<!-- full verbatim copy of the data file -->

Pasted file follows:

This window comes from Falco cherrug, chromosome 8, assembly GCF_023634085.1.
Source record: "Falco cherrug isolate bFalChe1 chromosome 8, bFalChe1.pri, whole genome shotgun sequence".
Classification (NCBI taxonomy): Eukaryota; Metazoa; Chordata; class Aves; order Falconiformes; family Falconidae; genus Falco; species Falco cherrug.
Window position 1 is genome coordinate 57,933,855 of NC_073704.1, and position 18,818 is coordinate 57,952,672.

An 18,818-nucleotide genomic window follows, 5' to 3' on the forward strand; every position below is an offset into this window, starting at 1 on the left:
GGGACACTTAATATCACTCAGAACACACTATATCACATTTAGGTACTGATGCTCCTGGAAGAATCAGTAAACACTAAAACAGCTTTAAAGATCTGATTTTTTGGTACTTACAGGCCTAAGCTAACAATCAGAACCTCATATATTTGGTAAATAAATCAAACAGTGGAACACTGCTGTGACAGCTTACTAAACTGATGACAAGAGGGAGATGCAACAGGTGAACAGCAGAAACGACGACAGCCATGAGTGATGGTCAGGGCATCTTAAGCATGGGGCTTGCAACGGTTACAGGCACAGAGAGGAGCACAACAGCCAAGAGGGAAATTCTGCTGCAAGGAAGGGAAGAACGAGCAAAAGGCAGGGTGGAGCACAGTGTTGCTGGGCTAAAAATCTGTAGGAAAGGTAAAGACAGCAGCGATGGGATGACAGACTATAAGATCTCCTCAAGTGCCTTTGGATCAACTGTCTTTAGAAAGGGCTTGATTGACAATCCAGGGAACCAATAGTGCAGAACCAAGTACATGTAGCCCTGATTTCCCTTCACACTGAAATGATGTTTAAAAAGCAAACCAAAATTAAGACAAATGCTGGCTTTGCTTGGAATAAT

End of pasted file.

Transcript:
This window comes from Falco cherrug, chromosome 8, assembly GCF_023634085.1.
Source record: "Falco cherrug isolate bFalChe1 chromosome 8, bFalChe1.pri, whole genome shotgun sequence".
Classification (NCBI taxonomy): Eukaryota; Metazoa; Chordata; class Aves; order Falconiformes; family Falconidae; genus Falco; species Falco cherrug.
Window position 1 is genome coordinate 57,933,855 of NC_073704.1, and position 18,818 is coordinate 57,952,672.

An 18,818-nucleotide genomic window follows, 5' to 3' on the forward strand; every position below is an offset into this window, starting at 1 on the left:
GGGACACTTAATATCACTCAGAACACACTATATCACATTTAGGTACTGATGCTCCTGGAAGAATCAGTAAACACTAAAACAGCTTTAAAGATCTGATTTTTTGGTACTTACAGGCCTAAGCTAACAATCAGAACCTCATATATTTGGTAAATAAATCAAACAGTGGAACACTGCTGTGACAGCTTACTAAACTGATGACAAGAGGGAGATGCAACAGGTGAACAGCAGAAACGACGACAGCCATGAGTGATGGTCAGGGCATCTTAAGCATGGGGCTTGCAACGGTTACAGGCACAGAGAGGAGCACAACAGCCAAGAGGGAAATTCTGCTGCAAGGAAGGGAAGAACGAGCAAAAGGCAGGGTGGAGCACAGTGTTGCTGGGCTAAAAATCTGTAGGAAAGGTAAAGACAGCAGCGATGGGATGACAGACTATAAGATCTCCTCAAGTGCCTTTGGATCAACTGTCTTTAGAAAGGGCTTGATTGACAATCCAGGGAACCAATAGTGCAGAACCAAGTACATGTAGCCCTGATTTCCCTTCACACTGAAATGATGTTTAAAAAGCAAACCAAAATTAAGACAAATGCTGGCTTTGCTTGGAATAAT